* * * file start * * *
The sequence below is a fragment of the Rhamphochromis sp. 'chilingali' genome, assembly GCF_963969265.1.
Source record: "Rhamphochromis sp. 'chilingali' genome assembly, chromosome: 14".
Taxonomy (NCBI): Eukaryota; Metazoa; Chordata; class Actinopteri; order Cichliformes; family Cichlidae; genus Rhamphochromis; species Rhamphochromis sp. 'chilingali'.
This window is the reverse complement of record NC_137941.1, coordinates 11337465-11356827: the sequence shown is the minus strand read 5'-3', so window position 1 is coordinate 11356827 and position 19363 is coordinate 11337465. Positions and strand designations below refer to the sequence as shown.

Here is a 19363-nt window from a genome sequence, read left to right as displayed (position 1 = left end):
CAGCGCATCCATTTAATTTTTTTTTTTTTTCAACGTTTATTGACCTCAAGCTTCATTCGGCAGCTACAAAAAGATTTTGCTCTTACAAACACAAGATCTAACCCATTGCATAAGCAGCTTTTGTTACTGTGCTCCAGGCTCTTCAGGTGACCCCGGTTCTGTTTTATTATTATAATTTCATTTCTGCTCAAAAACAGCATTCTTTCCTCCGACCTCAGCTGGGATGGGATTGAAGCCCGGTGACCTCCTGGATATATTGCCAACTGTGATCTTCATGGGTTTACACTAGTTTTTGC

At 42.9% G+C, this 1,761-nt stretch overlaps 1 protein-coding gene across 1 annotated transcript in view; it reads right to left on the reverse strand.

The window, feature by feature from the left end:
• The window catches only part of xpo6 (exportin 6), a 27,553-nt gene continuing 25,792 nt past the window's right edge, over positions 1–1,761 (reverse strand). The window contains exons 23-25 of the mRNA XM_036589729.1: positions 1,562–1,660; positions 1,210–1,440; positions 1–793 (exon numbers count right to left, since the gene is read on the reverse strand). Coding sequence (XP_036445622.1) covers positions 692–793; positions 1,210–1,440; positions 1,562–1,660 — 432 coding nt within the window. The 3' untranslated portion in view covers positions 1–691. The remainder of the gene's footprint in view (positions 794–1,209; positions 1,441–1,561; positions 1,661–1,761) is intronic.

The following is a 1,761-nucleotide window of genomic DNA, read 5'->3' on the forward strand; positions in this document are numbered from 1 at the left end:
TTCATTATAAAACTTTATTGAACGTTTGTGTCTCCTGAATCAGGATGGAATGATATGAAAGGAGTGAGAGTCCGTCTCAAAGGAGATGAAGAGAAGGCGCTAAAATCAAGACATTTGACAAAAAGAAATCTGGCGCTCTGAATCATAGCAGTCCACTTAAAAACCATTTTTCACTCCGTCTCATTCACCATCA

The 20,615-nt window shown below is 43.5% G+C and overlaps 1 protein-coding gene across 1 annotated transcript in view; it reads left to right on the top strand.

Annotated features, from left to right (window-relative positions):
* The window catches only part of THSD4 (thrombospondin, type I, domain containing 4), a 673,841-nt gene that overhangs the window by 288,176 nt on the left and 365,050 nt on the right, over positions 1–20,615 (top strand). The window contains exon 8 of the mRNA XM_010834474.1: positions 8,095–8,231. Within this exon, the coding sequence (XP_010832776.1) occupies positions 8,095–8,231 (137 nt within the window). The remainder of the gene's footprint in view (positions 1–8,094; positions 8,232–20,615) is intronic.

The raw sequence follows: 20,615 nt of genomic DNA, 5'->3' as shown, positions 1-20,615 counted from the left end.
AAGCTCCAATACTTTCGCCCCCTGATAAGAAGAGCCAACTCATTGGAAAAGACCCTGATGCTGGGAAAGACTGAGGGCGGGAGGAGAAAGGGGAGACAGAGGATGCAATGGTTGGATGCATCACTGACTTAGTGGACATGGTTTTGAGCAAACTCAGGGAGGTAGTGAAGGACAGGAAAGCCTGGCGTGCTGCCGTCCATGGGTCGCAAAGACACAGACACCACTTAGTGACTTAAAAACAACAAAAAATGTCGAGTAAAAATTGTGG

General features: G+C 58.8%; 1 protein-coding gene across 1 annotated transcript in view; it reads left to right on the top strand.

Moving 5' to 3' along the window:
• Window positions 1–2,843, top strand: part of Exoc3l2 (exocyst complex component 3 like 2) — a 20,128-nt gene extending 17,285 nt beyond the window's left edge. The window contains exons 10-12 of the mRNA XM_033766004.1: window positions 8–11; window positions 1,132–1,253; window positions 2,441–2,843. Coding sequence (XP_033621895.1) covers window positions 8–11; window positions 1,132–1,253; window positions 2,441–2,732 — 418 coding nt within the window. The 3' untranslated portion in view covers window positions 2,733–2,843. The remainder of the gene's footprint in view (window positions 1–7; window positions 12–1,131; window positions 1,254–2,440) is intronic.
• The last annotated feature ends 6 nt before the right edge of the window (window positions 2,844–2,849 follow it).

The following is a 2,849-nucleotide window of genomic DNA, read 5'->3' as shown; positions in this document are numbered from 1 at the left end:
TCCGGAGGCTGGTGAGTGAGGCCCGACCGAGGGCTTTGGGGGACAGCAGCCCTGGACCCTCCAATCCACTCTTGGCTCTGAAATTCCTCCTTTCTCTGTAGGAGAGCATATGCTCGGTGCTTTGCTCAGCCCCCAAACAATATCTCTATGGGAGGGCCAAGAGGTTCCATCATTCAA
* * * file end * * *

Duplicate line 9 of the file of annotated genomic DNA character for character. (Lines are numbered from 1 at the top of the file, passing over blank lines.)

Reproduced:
• The window catches only part of xpo6 (exportin 6), a 27,553-nt gene continuing 25,792 nt past the window's right edge, over positions 1–1,761 (reverse strand). The window contains exons 23-25 of the mRNA XM_036589729.1: positions 1,562–1,660; positions 1,210–1,440; positions 1–793 (exon numbers count right to left, since the gene is read on the reverse strand). Coding sequence (XP_036445622.1) covers positions 692–793; positions 1,210–1,440; positions 1,562–1,660 — 432 coding nt within the window. The 3' untranslated portion in view covers positions 1–691. The remainder of the gene's footprint in view (positions 794–1,209; positions 1,441–1,561; positions 1,661–1,761) is intronic.